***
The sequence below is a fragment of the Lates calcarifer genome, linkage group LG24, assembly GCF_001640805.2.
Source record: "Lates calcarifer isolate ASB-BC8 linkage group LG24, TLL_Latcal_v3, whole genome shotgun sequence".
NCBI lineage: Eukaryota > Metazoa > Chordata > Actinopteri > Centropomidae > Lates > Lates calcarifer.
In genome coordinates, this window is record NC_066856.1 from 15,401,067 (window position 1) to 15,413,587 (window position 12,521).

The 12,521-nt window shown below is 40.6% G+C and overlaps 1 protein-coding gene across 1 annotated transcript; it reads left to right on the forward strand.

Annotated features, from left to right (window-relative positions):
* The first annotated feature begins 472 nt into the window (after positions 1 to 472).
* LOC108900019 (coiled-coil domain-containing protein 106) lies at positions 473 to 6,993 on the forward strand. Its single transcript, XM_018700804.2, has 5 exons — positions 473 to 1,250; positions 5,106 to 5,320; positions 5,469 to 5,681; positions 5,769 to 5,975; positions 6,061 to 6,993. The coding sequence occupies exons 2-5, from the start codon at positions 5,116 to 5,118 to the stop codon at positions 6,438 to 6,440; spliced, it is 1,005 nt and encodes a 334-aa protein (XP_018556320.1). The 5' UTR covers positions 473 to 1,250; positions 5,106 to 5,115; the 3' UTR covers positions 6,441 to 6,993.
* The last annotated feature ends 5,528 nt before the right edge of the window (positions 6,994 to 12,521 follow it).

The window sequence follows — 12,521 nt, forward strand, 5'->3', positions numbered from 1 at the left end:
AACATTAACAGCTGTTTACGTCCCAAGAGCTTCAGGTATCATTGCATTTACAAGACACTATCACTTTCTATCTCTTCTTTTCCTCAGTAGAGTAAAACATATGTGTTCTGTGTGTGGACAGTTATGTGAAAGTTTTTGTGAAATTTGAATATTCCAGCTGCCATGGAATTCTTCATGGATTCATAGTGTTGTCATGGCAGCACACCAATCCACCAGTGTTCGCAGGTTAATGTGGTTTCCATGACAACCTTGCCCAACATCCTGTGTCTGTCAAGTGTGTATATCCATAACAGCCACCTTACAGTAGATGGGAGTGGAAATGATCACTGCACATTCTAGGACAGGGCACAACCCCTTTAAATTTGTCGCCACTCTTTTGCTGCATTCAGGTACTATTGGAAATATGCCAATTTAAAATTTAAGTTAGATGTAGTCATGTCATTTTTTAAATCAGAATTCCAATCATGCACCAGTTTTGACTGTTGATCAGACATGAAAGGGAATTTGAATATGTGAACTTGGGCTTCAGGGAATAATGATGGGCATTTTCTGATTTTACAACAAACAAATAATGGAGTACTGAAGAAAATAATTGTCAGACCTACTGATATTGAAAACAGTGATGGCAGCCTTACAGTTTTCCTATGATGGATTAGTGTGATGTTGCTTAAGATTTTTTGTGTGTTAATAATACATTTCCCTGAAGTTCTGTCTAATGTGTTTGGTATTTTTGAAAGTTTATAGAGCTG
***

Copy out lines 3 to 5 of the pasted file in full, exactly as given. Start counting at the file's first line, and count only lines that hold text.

NCBI lineage: Eukaryota > Metazoa > Chordata > Actinopteri > Centropomidae > Lates > Lates calcarifer.
In genome coordinates, this window is record NC_066856.1 from 15,401,067 (window position 1) to 15,413,587 (window position 12,521).

The 12,521-nt window shown below is 40.6% G+C and overlaps 1 protein-coding gene across 1 annotated transcript; it reads left to right on the forward strand.